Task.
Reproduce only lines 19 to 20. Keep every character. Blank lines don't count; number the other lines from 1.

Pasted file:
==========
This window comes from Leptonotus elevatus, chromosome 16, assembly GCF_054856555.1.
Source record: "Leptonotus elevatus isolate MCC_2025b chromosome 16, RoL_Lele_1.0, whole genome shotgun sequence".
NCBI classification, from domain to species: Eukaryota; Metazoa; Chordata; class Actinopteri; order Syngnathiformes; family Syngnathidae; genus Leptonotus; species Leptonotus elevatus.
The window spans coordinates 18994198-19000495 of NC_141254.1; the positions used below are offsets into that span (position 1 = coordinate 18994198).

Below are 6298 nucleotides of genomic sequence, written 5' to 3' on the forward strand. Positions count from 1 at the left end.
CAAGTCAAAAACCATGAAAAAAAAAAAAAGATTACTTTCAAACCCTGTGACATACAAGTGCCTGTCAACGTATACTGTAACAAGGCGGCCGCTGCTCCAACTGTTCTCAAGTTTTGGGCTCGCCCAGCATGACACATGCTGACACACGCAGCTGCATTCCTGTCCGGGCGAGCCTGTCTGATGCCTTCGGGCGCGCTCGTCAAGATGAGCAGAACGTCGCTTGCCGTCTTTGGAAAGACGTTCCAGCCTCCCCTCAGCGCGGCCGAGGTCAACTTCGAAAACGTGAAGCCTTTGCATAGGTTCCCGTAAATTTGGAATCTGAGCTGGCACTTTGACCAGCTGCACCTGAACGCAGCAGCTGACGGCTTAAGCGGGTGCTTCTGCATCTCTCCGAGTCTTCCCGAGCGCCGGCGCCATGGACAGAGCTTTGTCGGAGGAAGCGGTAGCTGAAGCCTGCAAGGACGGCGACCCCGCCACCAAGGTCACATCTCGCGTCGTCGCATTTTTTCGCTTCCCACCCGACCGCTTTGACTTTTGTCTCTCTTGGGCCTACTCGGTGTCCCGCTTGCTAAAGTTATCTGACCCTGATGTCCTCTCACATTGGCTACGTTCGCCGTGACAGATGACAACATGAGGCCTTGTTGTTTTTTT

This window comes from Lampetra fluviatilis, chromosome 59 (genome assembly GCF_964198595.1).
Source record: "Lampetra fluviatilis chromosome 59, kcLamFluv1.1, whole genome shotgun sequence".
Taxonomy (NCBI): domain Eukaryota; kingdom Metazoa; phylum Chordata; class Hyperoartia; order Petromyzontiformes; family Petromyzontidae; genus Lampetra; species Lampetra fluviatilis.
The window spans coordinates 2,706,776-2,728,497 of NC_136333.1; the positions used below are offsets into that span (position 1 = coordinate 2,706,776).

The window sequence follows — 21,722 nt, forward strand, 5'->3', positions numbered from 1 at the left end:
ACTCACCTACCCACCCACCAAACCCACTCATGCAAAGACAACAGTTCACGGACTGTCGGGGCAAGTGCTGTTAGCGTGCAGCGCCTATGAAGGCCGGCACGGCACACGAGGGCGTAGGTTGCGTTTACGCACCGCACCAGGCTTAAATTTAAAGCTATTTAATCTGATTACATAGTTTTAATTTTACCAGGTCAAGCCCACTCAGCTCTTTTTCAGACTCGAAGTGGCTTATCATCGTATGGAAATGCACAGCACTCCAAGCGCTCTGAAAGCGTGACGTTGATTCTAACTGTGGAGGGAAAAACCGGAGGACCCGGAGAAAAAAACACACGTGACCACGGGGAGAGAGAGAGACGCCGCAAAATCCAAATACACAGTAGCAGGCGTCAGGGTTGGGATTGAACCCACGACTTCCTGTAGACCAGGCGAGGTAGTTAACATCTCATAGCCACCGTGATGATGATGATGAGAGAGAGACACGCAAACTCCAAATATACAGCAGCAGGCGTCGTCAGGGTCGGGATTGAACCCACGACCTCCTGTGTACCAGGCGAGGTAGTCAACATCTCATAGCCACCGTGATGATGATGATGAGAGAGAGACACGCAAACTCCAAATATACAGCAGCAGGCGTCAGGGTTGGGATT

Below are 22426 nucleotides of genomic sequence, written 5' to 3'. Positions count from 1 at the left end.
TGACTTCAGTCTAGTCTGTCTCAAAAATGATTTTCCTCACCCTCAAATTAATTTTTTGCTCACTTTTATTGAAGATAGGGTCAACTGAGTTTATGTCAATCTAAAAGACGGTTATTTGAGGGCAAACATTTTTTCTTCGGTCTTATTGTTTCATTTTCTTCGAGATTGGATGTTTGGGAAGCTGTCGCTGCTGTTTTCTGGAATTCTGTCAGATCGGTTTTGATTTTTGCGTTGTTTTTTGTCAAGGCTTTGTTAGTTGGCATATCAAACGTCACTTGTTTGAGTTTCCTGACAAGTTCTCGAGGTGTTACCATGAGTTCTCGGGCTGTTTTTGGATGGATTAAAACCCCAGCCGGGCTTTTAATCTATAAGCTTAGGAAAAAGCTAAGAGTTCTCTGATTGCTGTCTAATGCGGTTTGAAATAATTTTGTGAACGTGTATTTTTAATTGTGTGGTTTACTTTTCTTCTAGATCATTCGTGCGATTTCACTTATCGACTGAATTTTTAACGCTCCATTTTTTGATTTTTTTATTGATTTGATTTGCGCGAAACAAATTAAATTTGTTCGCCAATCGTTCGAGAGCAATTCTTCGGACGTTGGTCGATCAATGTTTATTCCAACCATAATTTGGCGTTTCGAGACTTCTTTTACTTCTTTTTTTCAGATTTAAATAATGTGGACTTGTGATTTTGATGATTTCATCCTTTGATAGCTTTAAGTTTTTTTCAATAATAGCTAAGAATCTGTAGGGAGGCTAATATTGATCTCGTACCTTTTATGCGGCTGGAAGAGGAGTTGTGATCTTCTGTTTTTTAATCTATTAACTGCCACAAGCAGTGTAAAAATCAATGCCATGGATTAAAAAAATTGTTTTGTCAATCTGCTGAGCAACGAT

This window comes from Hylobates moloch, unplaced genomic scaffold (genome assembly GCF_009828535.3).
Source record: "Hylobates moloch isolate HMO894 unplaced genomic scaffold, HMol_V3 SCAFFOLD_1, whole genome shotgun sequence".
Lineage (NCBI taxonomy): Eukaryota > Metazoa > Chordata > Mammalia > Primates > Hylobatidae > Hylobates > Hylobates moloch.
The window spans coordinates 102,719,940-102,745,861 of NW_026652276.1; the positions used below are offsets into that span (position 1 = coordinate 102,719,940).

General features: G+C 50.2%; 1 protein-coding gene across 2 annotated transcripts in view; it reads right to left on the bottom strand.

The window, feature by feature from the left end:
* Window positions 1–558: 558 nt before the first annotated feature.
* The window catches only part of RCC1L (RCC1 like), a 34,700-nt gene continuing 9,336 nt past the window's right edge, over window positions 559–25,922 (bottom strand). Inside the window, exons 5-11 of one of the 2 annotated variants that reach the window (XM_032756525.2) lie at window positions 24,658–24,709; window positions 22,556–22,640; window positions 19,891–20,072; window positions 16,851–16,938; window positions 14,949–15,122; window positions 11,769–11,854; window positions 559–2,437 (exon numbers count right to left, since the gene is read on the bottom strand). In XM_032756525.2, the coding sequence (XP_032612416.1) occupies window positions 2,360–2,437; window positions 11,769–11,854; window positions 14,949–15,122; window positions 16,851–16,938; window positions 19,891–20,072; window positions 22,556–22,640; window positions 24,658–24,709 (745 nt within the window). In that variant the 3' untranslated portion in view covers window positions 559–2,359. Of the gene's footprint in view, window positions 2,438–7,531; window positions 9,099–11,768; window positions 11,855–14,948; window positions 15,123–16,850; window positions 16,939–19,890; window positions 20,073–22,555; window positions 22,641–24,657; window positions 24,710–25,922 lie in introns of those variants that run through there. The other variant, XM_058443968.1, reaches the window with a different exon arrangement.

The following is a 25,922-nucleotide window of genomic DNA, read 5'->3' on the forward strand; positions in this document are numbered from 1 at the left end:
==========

General features: G+C 50.2%; 1 protein-coding gene across 2 annotated transcripts in view; it reads right to left on the bottom strand.

The window, feature by feature from the left end: